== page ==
A supplement containing 90% concentrate of the n-3 PUFAs, eicosapentaenoic acid and docosahexanoic acid, known as Omacor™, is now licensed in the UK as adjuvant treatment in secondary prevention post-myocardial infarction, in addition to standard medical treatment including statins.
The prescription of n-3 PUFA supplements are best initiated in secondary care. The index admission is generally the best time to initiate secondary prevention when patients tend to be most receptive.
November 2002 Br J Cardiol 2002;9:593-9
Timothy C Hardman, Scott D Purdon
Our increased understanding of the human immunodeficiency virus (HIV), including elucidation of the processes of transmission and replication, has led to the development of relatively effective therapies to minimise and manage the clinical consequences of HIV infection. These therapeutic developments have undoubtedly improved rates of morbidity and mortality in infected patients. The improvements in quality of life and life expectancy have been accompanied by an increase in the number of patients demonstrating cardiac complications, occurring either as a result of the infection itself or the drugs used to control the virus.
Cardiac involvement occurs frequently in HIV/AIDS patients and it seems likely that the myocardium, pericardium and/or endocardium are involved. Myocarditis, one of the most common types of cardiac involvement observed in HIV patients, the cause of which can be difficult to identify, may be responsible for myocardial dysfunction. Opportunistic infections, including HIV itself, have been suggested as the cause of myocarditis. Dilated cardiomyopathy is usually found in the late stage of HIV infection and myocarditis may be the triggering causative factor. The mechanism behind pericardial effusion remains unclear but it too may be related to infections or neoplasms. Non-bacterial thrombotic endocarditis and infective endocarditis have been described in AIDS patients, both of which cause significant morbidity. Human immunodeficiency virus-related pulmonary hypertension is a diagnosis of exclusion, and symptoms and signs may mimic other pulmonary conditions in AIDS patients. Cardiac Kaposi’s sarcoma and cardiac lymphoma are the frequently encountered malignant neoplasms in AIDS patients – the prognosis is grave in patients with these conditions.
November 2002 Br J Cardiol 2002;9:567-69
Paul Kalra, Roger Hall, John Camm
Details of the ‘Fifth report on the provision of services for patients with heart disease’, compiled jointly by the British Cardiac Society and the Royal College of Physicians, were published recently. We recommend that all health workers concerned with the care and management of patients with cardiovascular disorders should be aware of the report and contribute to its implementation.
October 2002 Br J Cardiol 2002;9:554-9
Caroline Levie, Stewart Findlay
The innovation of specialist nurses in coronary heart disease prevention across 12 practices in a rural County Durham Primary Care Trust (PCT) with a high rate of premature death from heart disease helped the Trust achieve the National Service Frame-work (NSF) for Coronary Heart Disease (CHD) targets and milestones. The introduction of nurse-led CHD clinics at each practice provided a structured follow-up for all patients with CHD to locally agreed guidelines. Audit data collected showed that after 12 months, the service showed an improved management of secondary prevention: more patients had had their cholesterol measured, more had received lipid-lowering medication and more had achieved target cholesterol levels of < 5.0 mmol/L than at baseline. Aspirin prescribing also increased. The PCT has also recently introduced a specialist heart failure nurse to carry out a similar programme and, in addition, has addressed cardiac rehabilitation to provide a home-based service for some patients.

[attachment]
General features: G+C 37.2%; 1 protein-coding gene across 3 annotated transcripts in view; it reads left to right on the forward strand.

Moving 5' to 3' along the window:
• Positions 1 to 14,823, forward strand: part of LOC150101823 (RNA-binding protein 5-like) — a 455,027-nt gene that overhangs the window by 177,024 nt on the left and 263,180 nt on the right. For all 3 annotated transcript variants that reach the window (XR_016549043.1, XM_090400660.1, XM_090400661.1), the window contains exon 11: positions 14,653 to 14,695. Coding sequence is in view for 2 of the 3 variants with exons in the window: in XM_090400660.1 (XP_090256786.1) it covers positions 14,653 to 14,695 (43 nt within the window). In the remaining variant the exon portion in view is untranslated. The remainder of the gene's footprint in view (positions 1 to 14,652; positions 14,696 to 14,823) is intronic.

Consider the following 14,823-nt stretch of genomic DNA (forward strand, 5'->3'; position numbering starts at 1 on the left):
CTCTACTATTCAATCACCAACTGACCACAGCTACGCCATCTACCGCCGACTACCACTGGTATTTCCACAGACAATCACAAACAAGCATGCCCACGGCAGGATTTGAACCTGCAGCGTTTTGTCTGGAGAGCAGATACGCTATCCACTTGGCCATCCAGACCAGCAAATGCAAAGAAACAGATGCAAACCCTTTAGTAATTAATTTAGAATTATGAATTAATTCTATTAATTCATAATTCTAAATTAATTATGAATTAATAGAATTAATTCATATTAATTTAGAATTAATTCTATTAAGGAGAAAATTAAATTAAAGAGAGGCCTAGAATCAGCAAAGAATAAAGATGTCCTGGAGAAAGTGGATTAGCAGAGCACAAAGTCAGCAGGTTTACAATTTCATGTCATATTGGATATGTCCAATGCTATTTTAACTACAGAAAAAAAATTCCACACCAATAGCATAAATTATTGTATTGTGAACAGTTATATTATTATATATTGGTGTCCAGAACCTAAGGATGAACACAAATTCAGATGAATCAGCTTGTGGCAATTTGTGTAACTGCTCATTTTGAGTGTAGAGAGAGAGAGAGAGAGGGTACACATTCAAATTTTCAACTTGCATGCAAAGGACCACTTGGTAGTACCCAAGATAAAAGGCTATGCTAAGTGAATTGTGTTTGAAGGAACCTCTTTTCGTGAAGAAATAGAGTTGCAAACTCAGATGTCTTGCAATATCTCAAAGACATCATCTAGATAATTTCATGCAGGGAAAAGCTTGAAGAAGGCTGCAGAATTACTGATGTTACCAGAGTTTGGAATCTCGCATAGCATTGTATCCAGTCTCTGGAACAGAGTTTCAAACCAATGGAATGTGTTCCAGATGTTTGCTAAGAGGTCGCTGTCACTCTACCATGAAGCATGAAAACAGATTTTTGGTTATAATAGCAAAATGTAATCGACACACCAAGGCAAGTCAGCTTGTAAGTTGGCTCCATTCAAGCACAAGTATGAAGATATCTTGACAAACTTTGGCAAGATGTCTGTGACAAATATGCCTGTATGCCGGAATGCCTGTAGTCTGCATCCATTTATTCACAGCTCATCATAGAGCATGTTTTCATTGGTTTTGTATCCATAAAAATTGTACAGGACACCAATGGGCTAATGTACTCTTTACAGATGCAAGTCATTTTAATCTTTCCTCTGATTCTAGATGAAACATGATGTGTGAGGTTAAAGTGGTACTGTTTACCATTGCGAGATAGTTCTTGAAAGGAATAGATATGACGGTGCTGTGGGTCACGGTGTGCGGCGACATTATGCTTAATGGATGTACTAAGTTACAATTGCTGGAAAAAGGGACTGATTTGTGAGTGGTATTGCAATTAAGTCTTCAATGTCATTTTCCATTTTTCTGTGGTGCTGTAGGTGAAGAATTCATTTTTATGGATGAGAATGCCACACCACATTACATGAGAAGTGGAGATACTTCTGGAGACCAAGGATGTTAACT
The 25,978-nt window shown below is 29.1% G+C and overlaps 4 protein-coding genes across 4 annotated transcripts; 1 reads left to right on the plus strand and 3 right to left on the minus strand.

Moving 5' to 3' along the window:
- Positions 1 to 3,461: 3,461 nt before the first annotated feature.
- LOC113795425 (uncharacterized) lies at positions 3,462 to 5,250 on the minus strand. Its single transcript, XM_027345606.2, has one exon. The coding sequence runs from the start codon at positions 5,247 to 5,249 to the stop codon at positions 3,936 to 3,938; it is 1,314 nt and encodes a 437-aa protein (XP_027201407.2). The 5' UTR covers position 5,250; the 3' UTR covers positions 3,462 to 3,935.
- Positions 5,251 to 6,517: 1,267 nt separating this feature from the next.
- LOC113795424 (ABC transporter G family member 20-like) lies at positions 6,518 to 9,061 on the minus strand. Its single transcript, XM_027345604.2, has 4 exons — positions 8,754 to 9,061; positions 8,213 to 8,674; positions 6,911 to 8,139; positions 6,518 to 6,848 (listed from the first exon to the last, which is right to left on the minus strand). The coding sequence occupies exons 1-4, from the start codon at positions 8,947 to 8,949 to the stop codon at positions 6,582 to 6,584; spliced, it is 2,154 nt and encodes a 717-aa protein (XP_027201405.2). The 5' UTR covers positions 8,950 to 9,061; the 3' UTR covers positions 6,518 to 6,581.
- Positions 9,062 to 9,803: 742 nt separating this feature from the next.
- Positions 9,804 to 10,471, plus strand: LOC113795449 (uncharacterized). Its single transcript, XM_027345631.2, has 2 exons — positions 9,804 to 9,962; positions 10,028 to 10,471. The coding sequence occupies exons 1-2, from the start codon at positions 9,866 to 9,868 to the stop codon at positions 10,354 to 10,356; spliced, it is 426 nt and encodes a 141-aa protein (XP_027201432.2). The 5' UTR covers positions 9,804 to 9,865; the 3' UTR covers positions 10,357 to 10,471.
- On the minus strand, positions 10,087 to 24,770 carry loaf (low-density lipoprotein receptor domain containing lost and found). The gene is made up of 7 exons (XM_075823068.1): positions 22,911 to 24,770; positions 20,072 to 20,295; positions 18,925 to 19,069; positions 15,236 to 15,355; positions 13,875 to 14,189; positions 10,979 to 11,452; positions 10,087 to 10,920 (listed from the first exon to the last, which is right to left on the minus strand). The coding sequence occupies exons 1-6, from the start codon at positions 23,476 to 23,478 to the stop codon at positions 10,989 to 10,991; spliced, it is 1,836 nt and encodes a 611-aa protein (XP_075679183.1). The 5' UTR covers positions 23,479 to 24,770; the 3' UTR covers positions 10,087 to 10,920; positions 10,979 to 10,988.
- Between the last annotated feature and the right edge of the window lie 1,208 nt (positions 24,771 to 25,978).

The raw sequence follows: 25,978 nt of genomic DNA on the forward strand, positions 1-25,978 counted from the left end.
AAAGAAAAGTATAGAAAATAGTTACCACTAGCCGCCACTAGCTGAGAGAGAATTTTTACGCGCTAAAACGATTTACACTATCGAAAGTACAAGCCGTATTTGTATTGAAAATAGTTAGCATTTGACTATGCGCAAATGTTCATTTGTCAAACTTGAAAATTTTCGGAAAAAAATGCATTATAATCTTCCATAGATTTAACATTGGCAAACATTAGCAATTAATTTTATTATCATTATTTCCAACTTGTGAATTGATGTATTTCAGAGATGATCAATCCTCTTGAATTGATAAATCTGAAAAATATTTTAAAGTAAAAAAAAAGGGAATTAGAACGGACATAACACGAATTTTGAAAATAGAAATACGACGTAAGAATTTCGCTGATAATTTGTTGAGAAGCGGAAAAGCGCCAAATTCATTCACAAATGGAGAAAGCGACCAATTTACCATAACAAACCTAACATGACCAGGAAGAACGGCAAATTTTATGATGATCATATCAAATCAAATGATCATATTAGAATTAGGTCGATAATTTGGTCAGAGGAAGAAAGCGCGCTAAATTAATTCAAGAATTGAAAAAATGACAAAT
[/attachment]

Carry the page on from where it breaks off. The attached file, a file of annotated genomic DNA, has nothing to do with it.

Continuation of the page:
October 2002 Br J Cardiol 2002;9:549-52
This article looks at the results of four studies which examined the delivery of early thrombolysis by general practitioners and ambulance paramedics to patients suffering an acute myocardial infarction. The studies found that they could provide early thrombolysis safely.
One study in an isolated rural area in Scotland found general practitioners would have very limited experience of thrombolysis – one case per general practitioner per year – and that use of thrombolysis by local general practitioners fell off sharply after the study. A second study carried out in 15 European countries and Canada, found that there was no significant improvement in mortality and morbidity in the pre-hospital group given thrombolysis at home. This was also found by a Dutch study. An American study using computer-assisted diagnostic ECGs relayed to a physician at the base hospital, found little difference in the pre-hospital and hospital treatment arms but a dramatic improvement in the speed of treatment of both groups. Pre-hospital thrombolysis was also reduced. Two studies found ambulances became ‘tied up’ when thrombolysis was delivered at home.
These studies were used as part of a submission on behalf of the Primary Care Cardiovascular Society to the National Institute for Clinical Excellence. The rest of the submission is discussed in part two of this article next month.